Editor's Note Reflections

Marching, Walking, Running and Standing for Justice

Photo by lisahelenedb

You cannot run a marathon — or walk a half-marathon — the first time you step outside your door wearing a comfortable pair of walking shoes and a hydration belt. Theoretically, if your life or the life of your loved one depended on it, you might try and you might even succeed. But you will hurt yourself… every runner or walker I’ve spoken to has told me that a race is a challenge even when you are ready for it. Similarly, very few social changes occur the first time an agitator stands on a street corner and proclaims that a great wrong must be corrected. Just ask Susan B. Anthony; one of her tireless efforts was writing and publishing the history of the suffrage movement.

This weekend our country began to celebrate the anniversary of the March on Washington for Jobs and Freedom. These anniversary observances are both celebrations and protests — we’ve come so far, and we’ve got so much farther to go. Jelani Cobb catches the spirit well in his New Yorker article, insisting that we have grown enough to both recognize our incredible progress and insist that it be protected and further developed. Our collective memory tends towards mythologizing strong individuals like Martin Luther King, Jr. and Rosa Parks and in doing so, we lose our sense of joint ownership and team accomplishment. We turn history into a series of dates and turning points instead of a flowing river of human endeavor.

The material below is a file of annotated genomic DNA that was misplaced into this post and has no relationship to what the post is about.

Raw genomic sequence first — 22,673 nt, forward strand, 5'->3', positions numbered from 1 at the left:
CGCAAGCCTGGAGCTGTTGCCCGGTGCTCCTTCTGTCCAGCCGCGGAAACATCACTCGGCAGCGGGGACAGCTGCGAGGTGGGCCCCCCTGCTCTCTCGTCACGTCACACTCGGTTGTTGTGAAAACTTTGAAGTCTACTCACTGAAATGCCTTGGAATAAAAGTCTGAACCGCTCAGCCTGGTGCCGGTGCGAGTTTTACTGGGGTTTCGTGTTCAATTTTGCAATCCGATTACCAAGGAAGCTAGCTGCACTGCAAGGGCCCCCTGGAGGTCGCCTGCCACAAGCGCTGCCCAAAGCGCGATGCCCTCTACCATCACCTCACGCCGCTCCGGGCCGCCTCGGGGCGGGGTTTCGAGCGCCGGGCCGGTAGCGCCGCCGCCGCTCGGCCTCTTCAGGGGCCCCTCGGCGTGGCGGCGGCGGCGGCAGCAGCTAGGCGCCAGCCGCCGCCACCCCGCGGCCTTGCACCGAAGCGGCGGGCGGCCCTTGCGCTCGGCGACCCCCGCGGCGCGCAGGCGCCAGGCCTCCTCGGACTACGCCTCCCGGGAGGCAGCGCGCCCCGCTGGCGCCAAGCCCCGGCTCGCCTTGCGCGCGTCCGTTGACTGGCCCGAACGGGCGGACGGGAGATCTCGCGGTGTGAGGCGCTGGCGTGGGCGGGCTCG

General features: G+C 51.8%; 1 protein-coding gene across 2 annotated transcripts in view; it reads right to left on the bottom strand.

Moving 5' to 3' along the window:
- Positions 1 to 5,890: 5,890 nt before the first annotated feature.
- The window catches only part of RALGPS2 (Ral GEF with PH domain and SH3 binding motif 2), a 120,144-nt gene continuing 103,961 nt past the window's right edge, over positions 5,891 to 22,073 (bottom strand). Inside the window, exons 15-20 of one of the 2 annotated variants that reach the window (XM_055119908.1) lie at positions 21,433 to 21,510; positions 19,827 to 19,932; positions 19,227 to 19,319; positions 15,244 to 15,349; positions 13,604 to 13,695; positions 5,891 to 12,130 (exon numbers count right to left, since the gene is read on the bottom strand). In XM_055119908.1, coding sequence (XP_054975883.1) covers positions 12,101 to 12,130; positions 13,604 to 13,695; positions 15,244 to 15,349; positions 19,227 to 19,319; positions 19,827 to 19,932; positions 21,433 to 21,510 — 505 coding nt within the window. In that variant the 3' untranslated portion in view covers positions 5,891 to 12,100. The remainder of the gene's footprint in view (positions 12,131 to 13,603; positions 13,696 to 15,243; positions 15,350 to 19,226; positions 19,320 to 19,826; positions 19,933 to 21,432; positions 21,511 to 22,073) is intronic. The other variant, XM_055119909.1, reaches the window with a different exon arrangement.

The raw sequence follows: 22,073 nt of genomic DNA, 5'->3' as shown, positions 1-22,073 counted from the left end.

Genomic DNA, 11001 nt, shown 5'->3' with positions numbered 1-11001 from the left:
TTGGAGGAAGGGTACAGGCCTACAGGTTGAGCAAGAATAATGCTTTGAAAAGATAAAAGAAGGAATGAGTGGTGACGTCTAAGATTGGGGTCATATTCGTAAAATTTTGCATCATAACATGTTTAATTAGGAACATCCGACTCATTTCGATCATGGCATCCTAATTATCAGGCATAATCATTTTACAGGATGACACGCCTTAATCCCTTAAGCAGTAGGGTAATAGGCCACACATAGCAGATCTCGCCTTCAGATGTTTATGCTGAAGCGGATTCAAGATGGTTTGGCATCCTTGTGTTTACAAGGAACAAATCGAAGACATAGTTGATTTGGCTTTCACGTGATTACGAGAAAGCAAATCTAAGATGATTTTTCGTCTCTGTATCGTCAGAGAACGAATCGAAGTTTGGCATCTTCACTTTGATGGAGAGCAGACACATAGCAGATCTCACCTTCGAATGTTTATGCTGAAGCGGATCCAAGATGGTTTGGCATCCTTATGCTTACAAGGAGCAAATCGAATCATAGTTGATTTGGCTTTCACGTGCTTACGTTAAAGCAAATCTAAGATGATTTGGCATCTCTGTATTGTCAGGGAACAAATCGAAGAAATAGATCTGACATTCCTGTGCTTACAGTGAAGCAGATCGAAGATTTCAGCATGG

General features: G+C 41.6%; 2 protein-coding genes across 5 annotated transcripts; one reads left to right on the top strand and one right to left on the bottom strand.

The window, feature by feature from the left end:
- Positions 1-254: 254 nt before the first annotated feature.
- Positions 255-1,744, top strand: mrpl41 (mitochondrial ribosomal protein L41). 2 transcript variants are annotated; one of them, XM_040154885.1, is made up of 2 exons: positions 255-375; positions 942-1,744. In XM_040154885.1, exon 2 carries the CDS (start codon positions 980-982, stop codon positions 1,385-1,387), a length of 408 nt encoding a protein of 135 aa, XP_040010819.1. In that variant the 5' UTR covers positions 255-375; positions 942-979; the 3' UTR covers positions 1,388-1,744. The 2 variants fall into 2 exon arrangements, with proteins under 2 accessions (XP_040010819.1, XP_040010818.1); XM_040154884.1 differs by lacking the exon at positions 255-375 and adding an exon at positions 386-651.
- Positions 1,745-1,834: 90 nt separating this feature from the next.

Roberto and I joined the festivities for a few hours on Saturday, and it struck me that our civil rights movement is a marathon, a long-distance relay through generations that keep pointing towards that ever elusive finish line where we break through the tape of fear wrapped in ignorance with a strong dose of selfishness and finally “transform the jangling discords of our nation into a beautiful symphony of brotherhood.”

Back in his day, Martin Luther King and the men who organized the original march made their wives and female colleagues like Dorothy Height and Rosa Parks walk a separate route, away from the media. They allowed only a short ovation to six pre-selected women Daisy Bates, the leader of the Little Rock Nine who gave a brief statement(listen here); Prince Lee, the widow of murdered activist Herbert Lee,  Diane Nash, a key leader of the freedom rides; Gloria Richardson, and Rosa Parks.

Myrlie Evers was also scheduled to be onstage and got a huge ovation in absentia; circumstances intervened in 1963. This year, like so many other women, she got the opportunity to speak:


I love that she encouraged us to turn “Stand Your Ground” into a positive force for change, remember the women who worked so hard for the movement, and be trees standing tall for justice.

Let’s keep standing, marching, walking — and running — together. All of us.

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